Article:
- How does poor quality sleep affect daily life?
Getting the right amount of sleep and feeling rested is key to living a full life. A lack of sleep has a noticeable negative impact on our mind and body after just one bad night. Over time, the cumulative effects of sleep deprivation can be a major risk factor for your health.
Learn more about the Effects of Long-Term Sleep Deprivation.
- Is loud snoring the sign of a serious problem?
It can be. Loud snoring isn’t always a problem, but it is a symptom often associated with obstructive sleep apnea (OSA).
Learn more about Snoring and the Related Health Risks.
- Can sleep disorders be treated?
Yes. The first step in successful treatment is accurately diagnosing the sleep disorder. With the right information, your doctor will be able to identify the problem and develop an effective treatment plan. Depending on the diagnosis, treatment options may include using a CPAP device, medication or cognitive behavioral therapy.
- What type of sleep testing is recommended for me?
Generally, at-home sleep evaluation is prescribed as a convenient way to diagnose sleep apnea. When someone is struggling with a more complex or unknown sleep disorder, testing at the clinic can provide more information that helps with diagnosis.
- What is it like to have a sleep evaluation performed in the clinic?
An overnight sleep study performed at a specialized clinic can help diagnose a disorder by allowing technicians to observe and collect data as you sleep.
On the evening of your scheduled evaluation, you will be shown the facility and allowed to answer any questions that you might have. Each person has a private room with a comfortable bed. After measuring some baseline vital signs, you are fitted with sensors which will monitor your body throughout the night. Technicians collect data from a separate surveillance room while you sleep. The test is complete by 6:00 am and then you are free to return to your regular activities.
Learn more about Getting Evaluated at a Sleep Center.
- What is it like to do sleep testing at home?
At-home sleep evaluation must be requested by a doctor for a patient. Once you have the special equipment which monitors breathing, you can go home and do the test that night. Instructions are given to show you how to put the sensors on your finger and abdomen, and how to wear the mask over your nose and mouth. The at-home testing process is convenient and usually completed in just one night.
Learn more about the Benefits of In-Home Sleep Studies.
- How can I get evaluated for a sleeping disorder?
The first step should be to talk with your primary care physician about your concerns and symptoms. Then, your doctor can refer you to a sleep specialist for evaluation. Results from sleep testing will help your doctor diagnose the disorder and develop a treatment plan for you.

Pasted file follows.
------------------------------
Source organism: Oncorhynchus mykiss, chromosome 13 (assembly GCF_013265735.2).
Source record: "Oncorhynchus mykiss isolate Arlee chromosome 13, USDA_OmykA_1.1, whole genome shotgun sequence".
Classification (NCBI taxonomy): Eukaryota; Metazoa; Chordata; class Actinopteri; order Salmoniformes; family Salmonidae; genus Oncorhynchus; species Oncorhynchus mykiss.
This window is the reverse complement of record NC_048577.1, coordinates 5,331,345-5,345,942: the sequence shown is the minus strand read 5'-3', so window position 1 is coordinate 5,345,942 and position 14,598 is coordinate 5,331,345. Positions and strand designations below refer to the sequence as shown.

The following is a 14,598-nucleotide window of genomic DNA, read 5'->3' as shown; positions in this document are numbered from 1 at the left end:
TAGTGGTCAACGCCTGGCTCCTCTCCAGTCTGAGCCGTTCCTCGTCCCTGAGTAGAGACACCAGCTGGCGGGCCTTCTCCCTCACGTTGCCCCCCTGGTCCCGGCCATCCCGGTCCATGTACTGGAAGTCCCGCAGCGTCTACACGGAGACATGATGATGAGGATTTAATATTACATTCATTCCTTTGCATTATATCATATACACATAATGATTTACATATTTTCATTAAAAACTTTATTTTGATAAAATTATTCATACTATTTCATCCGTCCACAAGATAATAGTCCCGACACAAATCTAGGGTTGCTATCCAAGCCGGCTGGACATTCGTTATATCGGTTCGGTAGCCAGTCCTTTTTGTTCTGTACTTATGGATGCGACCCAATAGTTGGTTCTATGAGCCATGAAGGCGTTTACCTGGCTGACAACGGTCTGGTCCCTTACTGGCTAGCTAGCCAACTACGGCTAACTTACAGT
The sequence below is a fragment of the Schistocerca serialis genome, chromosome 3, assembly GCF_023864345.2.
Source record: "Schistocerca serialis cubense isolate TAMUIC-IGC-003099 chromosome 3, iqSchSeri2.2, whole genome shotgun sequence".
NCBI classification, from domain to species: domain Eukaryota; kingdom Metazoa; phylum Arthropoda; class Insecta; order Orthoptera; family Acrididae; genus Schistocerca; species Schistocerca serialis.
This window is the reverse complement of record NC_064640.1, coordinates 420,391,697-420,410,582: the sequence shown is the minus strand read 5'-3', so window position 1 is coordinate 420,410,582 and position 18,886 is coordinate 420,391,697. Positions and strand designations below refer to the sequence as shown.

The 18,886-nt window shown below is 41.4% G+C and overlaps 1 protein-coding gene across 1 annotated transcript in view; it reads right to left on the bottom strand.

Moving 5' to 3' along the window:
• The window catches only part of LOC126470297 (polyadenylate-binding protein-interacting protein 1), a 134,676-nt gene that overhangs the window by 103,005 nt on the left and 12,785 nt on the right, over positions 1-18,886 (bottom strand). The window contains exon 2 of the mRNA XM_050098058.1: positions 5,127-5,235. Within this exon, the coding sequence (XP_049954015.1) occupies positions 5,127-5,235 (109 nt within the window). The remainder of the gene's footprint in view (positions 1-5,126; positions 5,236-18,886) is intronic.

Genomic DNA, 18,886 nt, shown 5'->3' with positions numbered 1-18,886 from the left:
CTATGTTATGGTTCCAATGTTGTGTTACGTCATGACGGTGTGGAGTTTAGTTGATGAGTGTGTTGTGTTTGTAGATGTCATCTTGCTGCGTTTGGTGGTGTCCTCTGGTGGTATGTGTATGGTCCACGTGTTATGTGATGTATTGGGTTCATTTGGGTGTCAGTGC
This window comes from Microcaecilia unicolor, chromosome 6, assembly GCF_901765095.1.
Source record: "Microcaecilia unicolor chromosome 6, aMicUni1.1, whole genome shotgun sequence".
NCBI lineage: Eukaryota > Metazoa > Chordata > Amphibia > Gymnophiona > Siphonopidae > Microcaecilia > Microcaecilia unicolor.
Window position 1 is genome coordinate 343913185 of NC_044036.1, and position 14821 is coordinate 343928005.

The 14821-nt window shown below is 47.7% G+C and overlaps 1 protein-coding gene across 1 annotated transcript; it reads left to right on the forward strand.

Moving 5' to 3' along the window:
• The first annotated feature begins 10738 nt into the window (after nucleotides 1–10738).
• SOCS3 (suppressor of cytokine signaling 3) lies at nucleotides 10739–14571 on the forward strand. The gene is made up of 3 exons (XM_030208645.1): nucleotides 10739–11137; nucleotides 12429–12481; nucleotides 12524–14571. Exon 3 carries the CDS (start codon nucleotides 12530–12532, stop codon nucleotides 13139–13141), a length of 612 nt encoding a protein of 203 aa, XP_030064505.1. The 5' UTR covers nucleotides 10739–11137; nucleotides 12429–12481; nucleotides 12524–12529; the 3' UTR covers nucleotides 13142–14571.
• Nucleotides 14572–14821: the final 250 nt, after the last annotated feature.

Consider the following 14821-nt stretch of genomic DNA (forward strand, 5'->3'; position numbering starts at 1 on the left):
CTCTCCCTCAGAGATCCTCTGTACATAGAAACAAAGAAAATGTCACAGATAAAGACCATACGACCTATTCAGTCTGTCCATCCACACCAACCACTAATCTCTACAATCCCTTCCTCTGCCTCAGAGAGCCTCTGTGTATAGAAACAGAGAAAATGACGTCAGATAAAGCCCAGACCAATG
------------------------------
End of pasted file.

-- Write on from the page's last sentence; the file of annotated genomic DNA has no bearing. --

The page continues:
Get more information about our Sleep Testing Options & Services.
- What are signs that I should be tested for a sleep disorder?
There is no single symptom that determines if someone is suffering from a sleep disorder. If you think that you may have a problem, these are signs that you should talk with your doctor about getting tested.
- Loud, chronic snoring;
- Daytime tiredness or a consistent lack of energy;
- Awaking with a sore throat or dry mouth;
- Experiencing periods when you stop breathing, or being told that it sounded like you were choking or gasping while asleep;
- Frequent headaches in the morning;
- Irritability, mood swings, and depression;
- Regular difficulty falling asleep;
- Waking up frequently or trouble staying asleep;
- Problems concentrating during the day.
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- What is good sleep hygiene? How can I improve mine?
Sleep hygiene is simply a term for all of the routine habits that people can use to fall asleep faster and have better quality rest. Poor sleep habits are among the most common problems in our society. We interrupt our sleep with drugs, chemicals and work, and we overstimulate ourselves with late-night activities, such as television and mobile devices. Yet, nothing is more frustrating than not being able to sleep.
Here is some foundational advice for good sleep hygiene:
- Don’t drink caffeine and avoid smoking before bedtime.
- Get at least 30 minutes of aerobic exercise during the day, but avoid strenuous workouts right before bed.
- Limit naps throughout the day. If necessary, a 30-minute nap should be enough to feel reenergized without disturbing the normal pattern of sleep.
- Have a light snack before bed, but don’t eat heavy meals late in the day.
- Enjoying natural sunlight for a period during the day helps regulate the sleep-wake cycle.
- Stick to a regular bedtime routine. This should include taking a warm bath, listening to light music, or reading to relax for at least 15 minutes.
- Reserve the bed for sleep. Don’t use the bed as an office, to talk on the phone, watch TV, etc.
- Keep the bedroom cool, well-ventilated, dark and quiet to promote sleep.
- Try to go to sleep and wake up at the same time every day.
- Don’t take your worries to bed. Leave your worries about job, school, or daily activities behind when you go to bed.
Read more about how to Stay Energized Throughout the Day.